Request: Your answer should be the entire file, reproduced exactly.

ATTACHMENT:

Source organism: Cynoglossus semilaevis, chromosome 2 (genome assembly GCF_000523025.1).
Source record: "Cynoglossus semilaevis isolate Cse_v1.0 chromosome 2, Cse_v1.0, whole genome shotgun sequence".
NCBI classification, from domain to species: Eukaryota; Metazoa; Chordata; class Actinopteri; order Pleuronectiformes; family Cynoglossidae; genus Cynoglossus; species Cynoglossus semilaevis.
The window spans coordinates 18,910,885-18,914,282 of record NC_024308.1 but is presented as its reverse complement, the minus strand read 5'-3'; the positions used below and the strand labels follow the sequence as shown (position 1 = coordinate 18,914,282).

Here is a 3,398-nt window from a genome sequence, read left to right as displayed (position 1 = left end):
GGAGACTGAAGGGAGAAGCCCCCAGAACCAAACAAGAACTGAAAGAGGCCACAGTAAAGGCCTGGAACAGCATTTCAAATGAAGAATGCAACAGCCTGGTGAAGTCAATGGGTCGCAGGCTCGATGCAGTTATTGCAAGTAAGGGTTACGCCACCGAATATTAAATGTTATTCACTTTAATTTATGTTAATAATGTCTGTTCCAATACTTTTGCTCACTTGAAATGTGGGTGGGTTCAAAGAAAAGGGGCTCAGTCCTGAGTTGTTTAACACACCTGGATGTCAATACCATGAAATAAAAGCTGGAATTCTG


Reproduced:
Source organism: Cynoglossus semilaevis, chromosome 2 (genome assembly GCF_000523025.1).
Source record: "Cynoglossus semilaevis isolate Cse_v1.0 chromosome 2, Cse_v1.0, whole genome shotgun sequence".
NCBI classification, from domain to species: Eukaryota; Metazoa; Chordata; class Actinopteri; order Pleuronectiformes; family Cynoglossidae; genus Cynoglossus; species Cynoglossus semilaevis.
The window spans coordinates 18,910,885-18,914,282 of record NC_024308.1 but is presented as its reverse complement, the minus strand read 5'-3'; the positions used below and the strand labels follow the sequence as shown (position 1 = coordinate 18,914,282).

Here is a 3,398-nt window from a genome sequence, read left to right as displayed (position 1 = left end):
GGAGACTGAAGGGAGAAGCCCCCAGAACCAAACAAGAACTGAAAGAGGCCACAGTAAAGGCCTGGAACAGCATTTCAAATGAAGAATGCAACAGCCTGGTGAAGTCAATGGGTCGCAGGCTCGATGCAGTTATTGCAAGTAAGGGTTACGCCACCGAATATTAAATGTTATTCACTTTAATTTATGTTAATAATGTCTGTTCCAATACTTTTGCTCACTTGAAATGTGGGTGGGTTCAAAGAAAAGGGGCTCAGTCCTGAGTTGTTTAACACACCTGGATGTCAATACCATGAAATAAAAGCTGGAATTCTG